Tuesday, October 27, 2009

Can Eating Your Catch (Omega-3 fish oils) Ease Depression?

After posting the "Brain Teaser", I could not resist sharing a recent article I discovered about the benefits of Omega-3 fish oils (found naturally in your catch) and how it may help ward off the effects of depression.

The omega-3 fatty acid in some fish may be a "brain food". It may help ward off depression because it increases gray matter in three areas in the brain linked to mood, that tend to be less in people who have serious depression, a study suggests today.

The increase could help explain why past studies have found that the omega-3 acid DHA reduces symptoms of depression.

The richest sources of DHA are fatty fish and fish-oil capsules.

Researchers gave magnetic resonance imaging tests to 55 adults. Participants also reported everything they ate for 24 hours on two randomly selected days, says study leader Sarah Conklin, a neuroscientist at University of Pittsburgh Medical School. She'll report her findings at the American Psychosomatic Society meeting in Budapest.

The more DHA a person consumed, the more gray matter there was in three areas of the brain linked to mood: the amygdala, the hippocampus and the cingulate, Conklin says. Seriously depressed people tend to have less gray matter in these areas, she says.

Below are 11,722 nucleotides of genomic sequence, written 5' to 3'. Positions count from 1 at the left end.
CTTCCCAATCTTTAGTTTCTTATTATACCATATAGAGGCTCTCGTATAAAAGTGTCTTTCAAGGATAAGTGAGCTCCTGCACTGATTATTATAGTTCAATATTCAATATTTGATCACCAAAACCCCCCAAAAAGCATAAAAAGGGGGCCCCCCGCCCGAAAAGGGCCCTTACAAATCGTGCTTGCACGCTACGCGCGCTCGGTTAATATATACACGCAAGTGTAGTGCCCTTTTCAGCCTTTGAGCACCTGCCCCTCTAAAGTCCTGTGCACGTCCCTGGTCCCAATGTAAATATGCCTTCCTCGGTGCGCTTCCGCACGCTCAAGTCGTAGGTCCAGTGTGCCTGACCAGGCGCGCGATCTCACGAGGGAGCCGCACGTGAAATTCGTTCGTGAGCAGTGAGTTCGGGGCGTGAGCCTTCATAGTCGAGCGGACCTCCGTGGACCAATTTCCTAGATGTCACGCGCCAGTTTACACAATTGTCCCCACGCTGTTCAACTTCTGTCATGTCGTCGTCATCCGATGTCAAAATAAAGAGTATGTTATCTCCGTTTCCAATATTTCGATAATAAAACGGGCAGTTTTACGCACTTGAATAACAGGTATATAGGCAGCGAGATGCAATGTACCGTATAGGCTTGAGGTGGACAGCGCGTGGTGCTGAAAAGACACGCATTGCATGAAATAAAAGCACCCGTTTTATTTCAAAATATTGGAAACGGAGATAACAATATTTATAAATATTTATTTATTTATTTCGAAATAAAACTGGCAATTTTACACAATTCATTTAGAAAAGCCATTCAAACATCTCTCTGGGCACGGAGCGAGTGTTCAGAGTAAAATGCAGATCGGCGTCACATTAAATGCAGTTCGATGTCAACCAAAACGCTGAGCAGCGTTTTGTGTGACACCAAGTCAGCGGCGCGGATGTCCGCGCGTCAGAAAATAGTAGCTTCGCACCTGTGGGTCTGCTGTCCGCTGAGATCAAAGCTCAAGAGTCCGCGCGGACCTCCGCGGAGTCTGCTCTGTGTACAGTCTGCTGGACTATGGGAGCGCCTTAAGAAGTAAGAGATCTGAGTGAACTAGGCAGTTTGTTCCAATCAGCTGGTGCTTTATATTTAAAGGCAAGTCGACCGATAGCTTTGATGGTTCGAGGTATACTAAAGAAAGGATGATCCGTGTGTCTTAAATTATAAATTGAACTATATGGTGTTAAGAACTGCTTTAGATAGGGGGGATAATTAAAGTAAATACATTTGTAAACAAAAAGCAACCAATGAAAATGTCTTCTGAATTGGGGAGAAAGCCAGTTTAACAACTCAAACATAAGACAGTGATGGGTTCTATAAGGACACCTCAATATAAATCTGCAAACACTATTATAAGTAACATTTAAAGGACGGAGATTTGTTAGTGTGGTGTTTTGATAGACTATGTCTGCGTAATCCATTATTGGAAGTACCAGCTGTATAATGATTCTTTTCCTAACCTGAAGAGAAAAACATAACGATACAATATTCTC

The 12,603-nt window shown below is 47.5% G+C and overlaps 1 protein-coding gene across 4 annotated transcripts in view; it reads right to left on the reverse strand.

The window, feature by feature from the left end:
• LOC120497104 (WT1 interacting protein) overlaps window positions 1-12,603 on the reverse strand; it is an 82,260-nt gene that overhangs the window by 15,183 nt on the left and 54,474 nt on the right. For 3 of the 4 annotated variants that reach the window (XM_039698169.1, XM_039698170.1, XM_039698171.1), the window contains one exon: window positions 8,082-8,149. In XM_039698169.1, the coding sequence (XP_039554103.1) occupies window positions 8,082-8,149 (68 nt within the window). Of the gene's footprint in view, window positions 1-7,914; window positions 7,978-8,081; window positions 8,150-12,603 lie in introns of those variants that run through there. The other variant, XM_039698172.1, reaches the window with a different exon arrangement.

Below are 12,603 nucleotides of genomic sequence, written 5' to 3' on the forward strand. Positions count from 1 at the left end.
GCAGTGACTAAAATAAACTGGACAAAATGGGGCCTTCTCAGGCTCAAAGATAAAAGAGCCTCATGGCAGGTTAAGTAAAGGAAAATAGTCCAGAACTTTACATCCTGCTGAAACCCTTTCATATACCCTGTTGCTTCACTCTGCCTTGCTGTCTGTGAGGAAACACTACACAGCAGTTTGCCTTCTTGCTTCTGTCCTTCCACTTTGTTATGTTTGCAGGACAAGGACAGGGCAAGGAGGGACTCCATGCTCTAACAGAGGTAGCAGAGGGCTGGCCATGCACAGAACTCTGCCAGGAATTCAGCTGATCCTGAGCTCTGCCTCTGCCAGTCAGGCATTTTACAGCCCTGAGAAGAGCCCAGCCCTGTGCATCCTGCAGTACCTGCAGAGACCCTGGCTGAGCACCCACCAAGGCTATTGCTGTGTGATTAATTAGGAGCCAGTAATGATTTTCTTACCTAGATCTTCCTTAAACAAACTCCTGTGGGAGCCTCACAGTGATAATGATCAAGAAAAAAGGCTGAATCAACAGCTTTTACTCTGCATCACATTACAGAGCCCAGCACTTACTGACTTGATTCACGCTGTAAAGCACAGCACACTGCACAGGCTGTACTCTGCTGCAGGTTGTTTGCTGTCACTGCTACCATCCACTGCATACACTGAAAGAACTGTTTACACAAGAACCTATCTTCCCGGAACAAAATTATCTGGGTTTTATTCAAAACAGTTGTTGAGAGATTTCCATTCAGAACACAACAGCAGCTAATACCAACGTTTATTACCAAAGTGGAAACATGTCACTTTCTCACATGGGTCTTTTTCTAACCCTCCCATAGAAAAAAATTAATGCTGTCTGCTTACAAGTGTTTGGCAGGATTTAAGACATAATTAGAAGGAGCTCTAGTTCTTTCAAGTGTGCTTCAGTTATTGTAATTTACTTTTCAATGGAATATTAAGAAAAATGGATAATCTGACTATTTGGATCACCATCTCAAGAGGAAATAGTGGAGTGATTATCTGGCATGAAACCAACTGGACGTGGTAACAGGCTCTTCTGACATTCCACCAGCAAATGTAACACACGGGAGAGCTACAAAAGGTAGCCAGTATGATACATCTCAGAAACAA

"That doesn't mean omega-3 is a panacea for depression," she says. "Many other things influence risk, such as genetics, environment, drug use and alcohol."

“One of the main reasons for me that aids in fighting depression other than enjoying my days catch is the fact that I am outside surrounded by beautiful settings and doing what I enjoy doing….fly fishing.”

The research seems to support rapidly growing evidence that DHA improves mood and memory, says Penny Kris-Etherton, a registered dietician and nutrition professor at Pennsylvania State University: "There are effects on the brain from what we eat."

A follow-up to a previous study, the landmark Framingham study, found that people with high blood levels of DHA cut their risk of developing dementia, including Alzheimer's, by half.

There's also evidence that low DHA levels contribute to aggression, Kris-Etherton says.

In animal research, a strong link exists between levels of DHA in red blood cells and DHA in the brain, says UCLA neuroscientist Greg Cole.

In his lab research, animal and human brain cells bathed in DHA gain branches, which add to gray matter, or nerve cells, and improve brain function, he says.

"If the neurons control mood, the branching would improve mood. If they control mental function, branching …would improve memory."

While Omega-3’s (essential fish oils) alone may not cure depression, but coupled with a great low fat diet, proper exercise and getting outdoors and enjoying the magnificent natural surroundings while fishing will surely help your mood.

What do you do to fight depression?  Do you strap on your waders and go fishing? Maybe go for a long hike in the woods?  Maybe you prefer to go for a job or run?  Maybe talk with positive friends and family?  

Post your comments here!


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